Sigve Tonstad

I don’t know him as a intimate friend, but I know him well enough to say that he is a pleasant and inspiring person, and over time I have read enough of what he has written to conclude that he is a creative and competent scholar. I first met him when I lived in the UK and worked for the European regional office of the church. I met him from time to time during visits to his home country Norway. At that time he worked as a medical doctor and also served as a pastor in Oslo. Years later I had the pleasure of staying for about a week in his home near Loma Linda University, where he continued to be active in his original field of medicine, but served most of his time as a theology professor in the School of Religion of Loma Linda University. Since then we have met occasionally. He had, in the meantime, earned his doctorate in theology from the St. Andrews University in Scotland. He is one of the thinkers in Adventism for whom I have a great admiration. I am referring to Sigve Tonstad.

Sigve has written a number of though-provoking books. His most notable publications are a book on the Sabbath (The Lost Meaning of the Seventh Day) and a commentary on the Book of Romans (The Letter to the Romans: Paul among the Ecologists). But he also writes lots of articles (notably in Spectrum) and is active on Facebook, where he frequently publishes poems.

When, in 2009, I edited (together with the late Danish Borge Schantz) a Festschrift for former General Conference president dr. Jan Paulsen, I also invited Sigve to contribute a chapter. He responded with a surprising but very insightful article entitled “The Nimble Foot”. Therein he told the story of the Rosenborg soccer club in the Norwegian city of Trondheim, with just 180.000 habitants, which even beat some of the top clubs in Europe, as e.g. A.C. Milan. Their success was to a large extent due to their unique team spirit and the determination to help other members of the team to play well. This piece should be required reading for anyone who is enrolled in a leadership course or attends a leadership seminar!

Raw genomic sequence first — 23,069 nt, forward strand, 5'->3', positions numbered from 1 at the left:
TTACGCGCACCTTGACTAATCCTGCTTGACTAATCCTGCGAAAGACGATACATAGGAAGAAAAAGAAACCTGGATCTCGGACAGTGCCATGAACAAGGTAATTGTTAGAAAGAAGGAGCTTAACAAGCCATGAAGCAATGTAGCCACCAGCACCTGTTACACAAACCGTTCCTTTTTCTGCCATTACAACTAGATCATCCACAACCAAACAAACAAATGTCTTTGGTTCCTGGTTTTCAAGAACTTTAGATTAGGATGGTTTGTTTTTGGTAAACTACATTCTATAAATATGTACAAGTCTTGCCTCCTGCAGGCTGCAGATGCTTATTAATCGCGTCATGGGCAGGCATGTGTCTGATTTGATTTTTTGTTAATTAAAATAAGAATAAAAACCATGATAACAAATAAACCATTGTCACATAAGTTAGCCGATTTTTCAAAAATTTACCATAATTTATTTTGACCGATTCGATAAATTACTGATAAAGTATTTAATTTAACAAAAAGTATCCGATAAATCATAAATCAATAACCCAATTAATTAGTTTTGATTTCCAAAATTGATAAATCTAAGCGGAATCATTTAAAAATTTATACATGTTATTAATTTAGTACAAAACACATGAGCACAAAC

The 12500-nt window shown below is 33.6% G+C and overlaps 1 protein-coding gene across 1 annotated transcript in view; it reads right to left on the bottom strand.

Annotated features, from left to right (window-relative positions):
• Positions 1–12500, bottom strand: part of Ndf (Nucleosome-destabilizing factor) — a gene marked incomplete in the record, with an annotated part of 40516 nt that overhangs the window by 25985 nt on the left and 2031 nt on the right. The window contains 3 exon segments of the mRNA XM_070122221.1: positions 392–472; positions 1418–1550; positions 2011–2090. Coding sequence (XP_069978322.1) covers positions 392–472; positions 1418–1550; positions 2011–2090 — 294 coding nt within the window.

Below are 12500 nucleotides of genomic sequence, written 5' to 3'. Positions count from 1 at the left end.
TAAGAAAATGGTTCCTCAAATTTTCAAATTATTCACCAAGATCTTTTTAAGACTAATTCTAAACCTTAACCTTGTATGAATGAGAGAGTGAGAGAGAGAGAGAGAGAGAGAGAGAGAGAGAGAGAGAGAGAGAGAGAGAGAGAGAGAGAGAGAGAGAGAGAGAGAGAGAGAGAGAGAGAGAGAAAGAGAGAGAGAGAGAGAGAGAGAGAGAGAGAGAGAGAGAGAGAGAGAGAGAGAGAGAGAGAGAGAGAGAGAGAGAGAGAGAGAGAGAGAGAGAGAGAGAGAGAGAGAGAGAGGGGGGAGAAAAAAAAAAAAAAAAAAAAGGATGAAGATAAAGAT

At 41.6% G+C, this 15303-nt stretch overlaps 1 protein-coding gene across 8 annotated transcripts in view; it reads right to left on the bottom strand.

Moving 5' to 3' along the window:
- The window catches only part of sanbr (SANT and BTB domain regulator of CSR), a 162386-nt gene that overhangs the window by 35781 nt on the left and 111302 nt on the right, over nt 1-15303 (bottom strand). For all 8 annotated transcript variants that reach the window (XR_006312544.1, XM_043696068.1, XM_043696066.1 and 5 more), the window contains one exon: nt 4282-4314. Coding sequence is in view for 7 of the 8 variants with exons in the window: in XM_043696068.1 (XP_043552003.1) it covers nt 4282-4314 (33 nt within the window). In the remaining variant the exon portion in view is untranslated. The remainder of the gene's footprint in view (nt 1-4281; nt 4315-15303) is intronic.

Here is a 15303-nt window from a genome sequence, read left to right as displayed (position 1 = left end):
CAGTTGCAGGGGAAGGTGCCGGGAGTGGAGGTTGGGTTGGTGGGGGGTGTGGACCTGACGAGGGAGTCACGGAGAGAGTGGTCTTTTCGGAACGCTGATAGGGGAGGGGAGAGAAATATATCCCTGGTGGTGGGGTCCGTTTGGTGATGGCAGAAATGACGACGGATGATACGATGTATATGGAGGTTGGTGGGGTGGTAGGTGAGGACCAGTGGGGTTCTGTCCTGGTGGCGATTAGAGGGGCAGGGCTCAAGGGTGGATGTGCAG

Writing this blog about Sigve Tonstad resulted from reading his latest book Revelation, which has been published in the Paideia Commentary Series (Baker Academic, 2019). It had been on my stack of “to-read” books for some time. But beginning to read a commentary from cover to cover usually takes some determination. However, once I had started I was hooked on it.

Many Adventist readers will wonder whether Tonstad has written an Adventist commentary. I believe he has. He shows how the great-controversy-theme is the thread that runs through this entire Bible book. He does not follow one of the traditional models for interpreting the Revelation, applying it either to the first century, with the Roman Empire as the great villain, or to the end of time with some monstrous Antichrist as the world’s ruler. And he shies away from the view that sees the prophecies of the Apocalypse fulfilled in the course of history, and that puts the papacy in a sinister “beastly” role. That certainly is a break with Adventist tradition. In doing so he follows a path where many of his scholarly colleagues in the church still fear to tread. Openly denying the historicist approach to the Revelation usually spells trouble for Adventist theologians who want to work within an Adventist academic environment, even though many of them have their doubts about the validity of many of the traditional explanations of the prophecies of Daniel and the Revelation.

Tonstad has had the courage to read the Revelation with new eyes. The book he has written gives evidence, page after page, that he has read widely in the relevant literature. After carefully weighing the different viewpoints he proposes his own interpretations. I do not have the expertise to judge in all cases whether Tonstad’s standpoints are fully defensible. However, I applaud any attempt by any Adventist scholar who is prepared to take a fresh look at this part of the Bible that is so important to our faith community.

We can only hope that this part of the Bible continues to speak to us as we dare to engage with it in a new and creative way. With this new commentary, through which the cosmic conflict between Good and evil runs as a red thread, Sigve Tonstad has made a great contribution to Adventist thinking about the last Bible book. Many theologians and church leaders in the conservative segment of the church will not appreciate Tonstad’s conclusions, but it will no doubt help many others to find new meaning in the Apocalypse. This was certainly my experience. I hope it will stimulate many fellow-believers to try to look with fresh eyes at old views and traditions, and gain a new understanding that is relevant for their spiritual journey in the twenty-first century.